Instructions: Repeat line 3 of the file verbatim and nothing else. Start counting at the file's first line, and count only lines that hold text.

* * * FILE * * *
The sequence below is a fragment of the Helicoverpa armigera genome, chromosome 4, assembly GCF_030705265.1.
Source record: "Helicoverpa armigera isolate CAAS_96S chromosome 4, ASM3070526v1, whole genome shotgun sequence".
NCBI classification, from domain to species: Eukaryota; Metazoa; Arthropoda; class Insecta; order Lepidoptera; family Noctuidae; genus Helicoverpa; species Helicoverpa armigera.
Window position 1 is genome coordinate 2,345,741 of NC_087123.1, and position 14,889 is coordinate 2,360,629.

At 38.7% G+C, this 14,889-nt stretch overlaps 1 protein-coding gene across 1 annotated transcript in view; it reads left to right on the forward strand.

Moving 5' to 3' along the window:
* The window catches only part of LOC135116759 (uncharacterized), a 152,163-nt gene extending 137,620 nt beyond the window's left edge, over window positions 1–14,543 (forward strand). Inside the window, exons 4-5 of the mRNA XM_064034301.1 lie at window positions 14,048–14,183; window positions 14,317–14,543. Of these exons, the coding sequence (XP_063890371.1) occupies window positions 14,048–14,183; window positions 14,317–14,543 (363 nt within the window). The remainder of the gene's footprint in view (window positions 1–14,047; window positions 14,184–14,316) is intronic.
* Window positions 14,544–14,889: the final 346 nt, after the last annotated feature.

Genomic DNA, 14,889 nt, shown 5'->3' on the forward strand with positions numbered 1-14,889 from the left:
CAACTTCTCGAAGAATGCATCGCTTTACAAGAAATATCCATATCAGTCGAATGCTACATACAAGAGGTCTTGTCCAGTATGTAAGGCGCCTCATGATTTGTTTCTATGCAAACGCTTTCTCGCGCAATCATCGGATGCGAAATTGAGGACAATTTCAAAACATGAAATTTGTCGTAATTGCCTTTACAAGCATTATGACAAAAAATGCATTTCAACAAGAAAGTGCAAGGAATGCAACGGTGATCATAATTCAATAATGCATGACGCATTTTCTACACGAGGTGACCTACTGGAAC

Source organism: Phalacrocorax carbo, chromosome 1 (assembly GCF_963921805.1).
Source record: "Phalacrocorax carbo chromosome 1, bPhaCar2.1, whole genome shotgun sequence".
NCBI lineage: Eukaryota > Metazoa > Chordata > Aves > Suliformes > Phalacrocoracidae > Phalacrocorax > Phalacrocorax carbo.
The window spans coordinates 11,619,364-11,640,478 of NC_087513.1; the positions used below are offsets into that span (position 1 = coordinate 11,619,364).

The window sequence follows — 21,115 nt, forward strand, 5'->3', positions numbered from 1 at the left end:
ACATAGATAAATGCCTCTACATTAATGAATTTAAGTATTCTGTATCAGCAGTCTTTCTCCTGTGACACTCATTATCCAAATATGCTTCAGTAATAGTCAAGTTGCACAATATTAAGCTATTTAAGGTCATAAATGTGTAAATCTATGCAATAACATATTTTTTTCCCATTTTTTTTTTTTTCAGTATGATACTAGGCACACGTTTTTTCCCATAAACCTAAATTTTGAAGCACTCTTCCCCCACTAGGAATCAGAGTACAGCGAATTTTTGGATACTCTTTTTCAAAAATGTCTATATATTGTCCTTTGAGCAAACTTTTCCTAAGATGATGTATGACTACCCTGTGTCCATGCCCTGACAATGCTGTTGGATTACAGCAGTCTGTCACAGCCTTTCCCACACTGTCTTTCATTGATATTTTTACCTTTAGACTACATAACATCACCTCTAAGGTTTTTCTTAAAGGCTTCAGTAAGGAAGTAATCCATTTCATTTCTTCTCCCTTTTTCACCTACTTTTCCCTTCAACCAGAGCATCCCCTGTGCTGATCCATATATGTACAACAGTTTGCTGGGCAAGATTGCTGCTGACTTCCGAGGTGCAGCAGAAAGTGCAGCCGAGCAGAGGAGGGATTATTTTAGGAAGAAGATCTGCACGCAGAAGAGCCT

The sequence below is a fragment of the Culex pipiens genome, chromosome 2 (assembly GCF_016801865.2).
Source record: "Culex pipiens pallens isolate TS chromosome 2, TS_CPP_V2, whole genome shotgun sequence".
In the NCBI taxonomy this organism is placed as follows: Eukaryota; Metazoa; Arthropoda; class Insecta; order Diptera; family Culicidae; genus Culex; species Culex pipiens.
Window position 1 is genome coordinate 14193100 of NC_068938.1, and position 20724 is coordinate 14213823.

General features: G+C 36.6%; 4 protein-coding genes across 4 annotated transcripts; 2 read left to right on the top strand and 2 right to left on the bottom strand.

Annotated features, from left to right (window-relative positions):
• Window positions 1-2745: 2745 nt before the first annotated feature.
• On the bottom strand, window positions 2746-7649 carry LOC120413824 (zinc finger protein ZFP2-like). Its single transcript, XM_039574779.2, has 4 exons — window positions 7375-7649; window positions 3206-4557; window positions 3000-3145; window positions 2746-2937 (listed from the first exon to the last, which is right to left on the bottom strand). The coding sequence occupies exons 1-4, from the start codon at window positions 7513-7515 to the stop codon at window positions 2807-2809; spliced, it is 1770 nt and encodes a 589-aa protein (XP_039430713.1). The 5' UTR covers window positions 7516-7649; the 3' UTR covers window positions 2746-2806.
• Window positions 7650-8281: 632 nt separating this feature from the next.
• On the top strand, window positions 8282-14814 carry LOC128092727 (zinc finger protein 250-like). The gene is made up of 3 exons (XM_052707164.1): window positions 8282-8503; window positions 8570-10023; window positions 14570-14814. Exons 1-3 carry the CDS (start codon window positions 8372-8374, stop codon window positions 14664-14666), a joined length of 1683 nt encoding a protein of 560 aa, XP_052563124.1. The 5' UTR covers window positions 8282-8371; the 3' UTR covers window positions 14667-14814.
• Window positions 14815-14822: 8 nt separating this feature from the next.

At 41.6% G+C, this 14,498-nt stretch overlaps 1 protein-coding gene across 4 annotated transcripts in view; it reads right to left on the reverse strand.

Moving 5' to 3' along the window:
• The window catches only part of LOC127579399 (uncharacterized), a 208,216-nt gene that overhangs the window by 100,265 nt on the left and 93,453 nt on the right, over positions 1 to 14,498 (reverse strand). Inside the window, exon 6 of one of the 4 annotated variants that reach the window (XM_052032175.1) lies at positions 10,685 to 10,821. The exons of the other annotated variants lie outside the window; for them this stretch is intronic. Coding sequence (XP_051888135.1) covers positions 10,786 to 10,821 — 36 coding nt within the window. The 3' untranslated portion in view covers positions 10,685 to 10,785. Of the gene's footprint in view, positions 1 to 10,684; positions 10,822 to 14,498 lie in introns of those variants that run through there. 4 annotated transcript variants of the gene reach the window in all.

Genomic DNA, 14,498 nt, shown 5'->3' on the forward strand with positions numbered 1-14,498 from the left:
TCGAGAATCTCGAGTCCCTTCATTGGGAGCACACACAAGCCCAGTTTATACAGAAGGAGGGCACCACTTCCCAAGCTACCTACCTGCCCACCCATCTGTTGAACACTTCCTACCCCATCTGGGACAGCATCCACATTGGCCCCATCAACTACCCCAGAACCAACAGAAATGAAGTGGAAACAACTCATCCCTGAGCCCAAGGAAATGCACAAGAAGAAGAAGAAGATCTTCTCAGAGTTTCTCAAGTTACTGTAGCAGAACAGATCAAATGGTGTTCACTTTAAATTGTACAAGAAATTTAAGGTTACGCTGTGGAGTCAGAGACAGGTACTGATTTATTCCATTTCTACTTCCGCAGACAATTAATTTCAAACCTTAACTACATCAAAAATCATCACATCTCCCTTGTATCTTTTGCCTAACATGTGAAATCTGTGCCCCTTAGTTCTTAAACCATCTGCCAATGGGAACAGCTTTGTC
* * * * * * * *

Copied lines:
NCBI classification, from domain to species: Eukaryota; Metazoa; Arthropoda; class Insecta; order Lepidoptera; family Noctuidae; genus Helicoverpa; species Helicoverpa armigera.